Cat Warren knows what she's talking (or writing) about. In "What the Dog Knows: The Science and Wonder of Working Dogs," she describes why she began working with her dog, Solo. He was an "unruly" puppy and needed a way to harness his energy in a positive manner.
Warren did her homework and decided that teaching him to be a search dog would suit their needs. For the dog, it's the ultimate game, and for the handler, it's very rewarding on a much different level. Warren describes the lengthy training process and how it works.
And she doesn't pull her punches. Solo sounds like a dog who may indeed have needed a job, but who still remained difficult. During one of their early "jobs" she writes, "He did a final brief tarantella around me, striking the pocket where I'd stashed the toy with his open muzzle. Not a bite. It hurt nonetheless. Brat."
Warren takes the reader through the minute-to-minute action during a search. It's hard work. Dirty work.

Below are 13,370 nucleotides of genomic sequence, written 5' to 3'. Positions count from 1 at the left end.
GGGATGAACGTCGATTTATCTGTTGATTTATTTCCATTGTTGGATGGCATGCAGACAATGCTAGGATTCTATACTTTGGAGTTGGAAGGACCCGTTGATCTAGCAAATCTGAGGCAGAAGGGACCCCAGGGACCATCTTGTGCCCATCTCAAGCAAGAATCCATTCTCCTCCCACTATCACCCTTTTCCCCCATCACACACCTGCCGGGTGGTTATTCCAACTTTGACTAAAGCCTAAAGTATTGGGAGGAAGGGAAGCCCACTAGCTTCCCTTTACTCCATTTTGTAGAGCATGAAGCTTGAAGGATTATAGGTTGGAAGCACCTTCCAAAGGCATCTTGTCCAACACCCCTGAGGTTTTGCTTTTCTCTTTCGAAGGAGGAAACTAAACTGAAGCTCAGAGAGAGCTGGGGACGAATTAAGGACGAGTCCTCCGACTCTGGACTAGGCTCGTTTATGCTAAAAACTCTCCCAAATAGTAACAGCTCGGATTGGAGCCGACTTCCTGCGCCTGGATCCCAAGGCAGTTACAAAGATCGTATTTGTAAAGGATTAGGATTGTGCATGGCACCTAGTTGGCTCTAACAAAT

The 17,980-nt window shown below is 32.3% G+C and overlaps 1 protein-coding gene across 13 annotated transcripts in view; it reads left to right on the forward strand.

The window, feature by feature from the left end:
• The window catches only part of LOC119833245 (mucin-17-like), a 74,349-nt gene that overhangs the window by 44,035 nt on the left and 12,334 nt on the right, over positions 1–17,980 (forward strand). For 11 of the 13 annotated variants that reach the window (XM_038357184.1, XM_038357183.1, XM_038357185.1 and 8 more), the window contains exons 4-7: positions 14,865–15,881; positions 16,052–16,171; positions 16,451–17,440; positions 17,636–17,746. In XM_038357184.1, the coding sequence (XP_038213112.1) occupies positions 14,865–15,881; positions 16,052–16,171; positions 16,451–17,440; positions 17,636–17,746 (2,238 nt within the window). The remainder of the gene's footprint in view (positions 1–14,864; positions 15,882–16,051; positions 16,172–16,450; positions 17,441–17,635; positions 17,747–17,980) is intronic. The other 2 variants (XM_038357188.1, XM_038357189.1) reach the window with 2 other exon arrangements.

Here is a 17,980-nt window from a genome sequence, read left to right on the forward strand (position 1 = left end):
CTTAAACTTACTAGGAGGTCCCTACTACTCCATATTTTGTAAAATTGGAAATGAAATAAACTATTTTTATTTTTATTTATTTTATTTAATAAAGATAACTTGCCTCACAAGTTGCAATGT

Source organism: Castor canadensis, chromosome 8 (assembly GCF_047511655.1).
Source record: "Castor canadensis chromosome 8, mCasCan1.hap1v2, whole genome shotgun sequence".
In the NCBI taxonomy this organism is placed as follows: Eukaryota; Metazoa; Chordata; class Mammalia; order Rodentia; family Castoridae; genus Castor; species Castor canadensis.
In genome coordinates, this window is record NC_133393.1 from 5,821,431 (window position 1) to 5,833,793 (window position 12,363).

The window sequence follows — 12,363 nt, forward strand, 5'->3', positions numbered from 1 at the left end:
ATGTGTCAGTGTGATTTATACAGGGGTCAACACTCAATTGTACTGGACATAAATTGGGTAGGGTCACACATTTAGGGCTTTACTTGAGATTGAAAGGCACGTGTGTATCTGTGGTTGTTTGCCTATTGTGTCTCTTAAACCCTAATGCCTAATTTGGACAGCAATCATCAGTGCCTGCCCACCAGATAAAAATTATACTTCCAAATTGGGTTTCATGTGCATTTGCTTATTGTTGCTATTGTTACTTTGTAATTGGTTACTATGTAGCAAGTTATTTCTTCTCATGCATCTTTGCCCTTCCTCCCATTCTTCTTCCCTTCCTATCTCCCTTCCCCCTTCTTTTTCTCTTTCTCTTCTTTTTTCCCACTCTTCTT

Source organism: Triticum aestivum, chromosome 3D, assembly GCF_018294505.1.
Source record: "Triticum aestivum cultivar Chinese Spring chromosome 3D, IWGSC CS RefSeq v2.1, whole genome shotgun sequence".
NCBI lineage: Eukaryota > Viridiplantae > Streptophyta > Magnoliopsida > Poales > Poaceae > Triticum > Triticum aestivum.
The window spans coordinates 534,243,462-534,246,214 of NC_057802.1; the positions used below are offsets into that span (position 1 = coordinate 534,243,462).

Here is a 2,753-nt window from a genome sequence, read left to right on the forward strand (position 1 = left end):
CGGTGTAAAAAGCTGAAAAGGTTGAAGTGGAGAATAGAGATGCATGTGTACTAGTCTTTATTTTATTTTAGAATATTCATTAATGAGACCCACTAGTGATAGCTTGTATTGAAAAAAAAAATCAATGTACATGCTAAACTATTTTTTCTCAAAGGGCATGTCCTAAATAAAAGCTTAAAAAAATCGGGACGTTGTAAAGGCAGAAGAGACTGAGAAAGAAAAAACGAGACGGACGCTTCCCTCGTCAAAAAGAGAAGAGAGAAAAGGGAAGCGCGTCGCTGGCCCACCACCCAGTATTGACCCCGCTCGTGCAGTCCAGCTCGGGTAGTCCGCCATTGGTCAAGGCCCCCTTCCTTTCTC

But the author doesn't just talk about her experience. She explains the training and science labs. She explains what other trainers and handlers do. The reader will read about animal psychologists, forensic anthropologists, breeders and scent researchers.
It's all explained in an easy-to-read yet detailed narrative. This is a fascinating book for dog lovers and for those who want to know more about how dogs help us each and every day. The dogs and people who work so hard to help others are all heroes.
Please note: This review is based on the final hardcover book provided by the publisher, Touchstone, for review purposes.
If you would like to continue receiving book reviews, including information about author appearances, author interviews and giveaways, please click the "Subscribe" icon. It's free and anonymous. Thank you for reading, and thank you for sharing this article with others.